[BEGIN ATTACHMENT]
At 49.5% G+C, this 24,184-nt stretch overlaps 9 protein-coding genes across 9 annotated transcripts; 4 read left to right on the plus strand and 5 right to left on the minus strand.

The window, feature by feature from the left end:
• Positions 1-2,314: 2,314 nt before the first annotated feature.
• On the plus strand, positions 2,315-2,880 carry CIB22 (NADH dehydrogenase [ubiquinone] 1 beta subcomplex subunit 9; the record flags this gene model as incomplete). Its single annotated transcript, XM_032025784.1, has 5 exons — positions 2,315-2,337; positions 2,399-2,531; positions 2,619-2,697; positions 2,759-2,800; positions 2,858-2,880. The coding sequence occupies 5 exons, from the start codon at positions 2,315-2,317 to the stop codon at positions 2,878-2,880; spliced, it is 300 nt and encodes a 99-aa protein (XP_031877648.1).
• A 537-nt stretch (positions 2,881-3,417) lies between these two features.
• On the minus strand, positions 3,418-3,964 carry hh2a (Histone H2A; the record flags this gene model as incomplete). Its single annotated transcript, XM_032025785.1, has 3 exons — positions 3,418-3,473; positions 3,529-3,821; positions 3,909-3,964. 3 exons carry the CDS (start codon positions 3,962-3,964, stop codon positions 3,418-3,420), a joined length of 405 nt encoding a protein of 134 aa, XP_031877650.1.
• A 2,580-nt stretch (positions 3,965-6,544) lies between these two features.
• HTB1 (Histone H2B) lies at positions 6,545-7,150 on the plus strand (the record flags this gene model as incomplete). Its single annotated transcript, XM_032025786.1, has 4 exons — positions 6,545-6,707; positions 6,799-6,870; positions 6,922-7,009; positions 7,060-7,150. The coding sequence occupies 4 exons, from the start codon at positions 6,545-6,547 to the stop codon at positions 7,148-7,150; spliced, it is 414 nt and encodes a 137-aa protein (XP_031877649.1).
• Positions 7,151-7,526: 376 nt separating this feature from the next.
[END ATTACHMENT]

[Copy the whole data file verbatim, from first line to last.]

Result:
At 49.5% G+C, this 24,184-nt stretch overlaps 9 protein-coding genes across 9 annotated transcripts; 4 read left to right on the plus strand and 5 right to left on the minus strand.

The window, feature by feature from the left end:
• Positions 1-2,314: 2,314 nt before the first annotated feature.
• On the plus strand, positions 2,315-2,880 carry CIB22 (NADH dehydrogenase [ubiquinone] 1 beta subcomplex subunit 9; the record flags this gene model as incomplete). Its single annotated transcript, XM_032025784.1, has 5 exons — positions 2,315-2,337; positions 2,399-2,531; positions 2,619-2,697; positions 2,759-2,800; positions 2,858-2,880. The coding sequence occupies 5 exons, from the start codon at positions 2,315-2,317 to the stop codon at positions 2,878-2,880; spliced, it is 300 nt and encodes a 99-aa protein (XP_031877648.1).
• A 537-nt stretch (positions 2,881-3,417) lies between these two features.
• On the minus strand, positions 3,418-3,964 carry hh2a (Histone H2A; the record flags this gene model as incomplete). Its single annotated transcript, XM_032025785.1, has 3 exons — positions 3,418-3,473; positions 3,529-3,821; positions 3,909-3,964. 3 exons carry the CDS (start codon positions 3,962-3,964, stop codon positions 3,418-3,420), a joined length of 405 nt encoding a protein of 134 aa, XP_031877650.1.
• A 2,580-nt stretch (positions 3,965-6,544) lies between these two features.
• HTB1 (Histone H2B) lies at positions 6,545-7,150 on the plus strand (the record flags this gene model as incomplete). Its single annotated transcript, XM_032025786.1, has 4 exons — positions 6,545-6,707; positions 6,799-6,870; positions 6,922-7,009; positions 7,060-7,150. The coding sequence occupies 4 exons, from the start codon at positions 6,545-6,547 to the stop codon at positions 7,148-7,150; spliced, it is 414 nt and encodes a 137-aa protein (XP_031877649.1).
• Positions 7,151-7,526: 376 nt separating this feature from the next.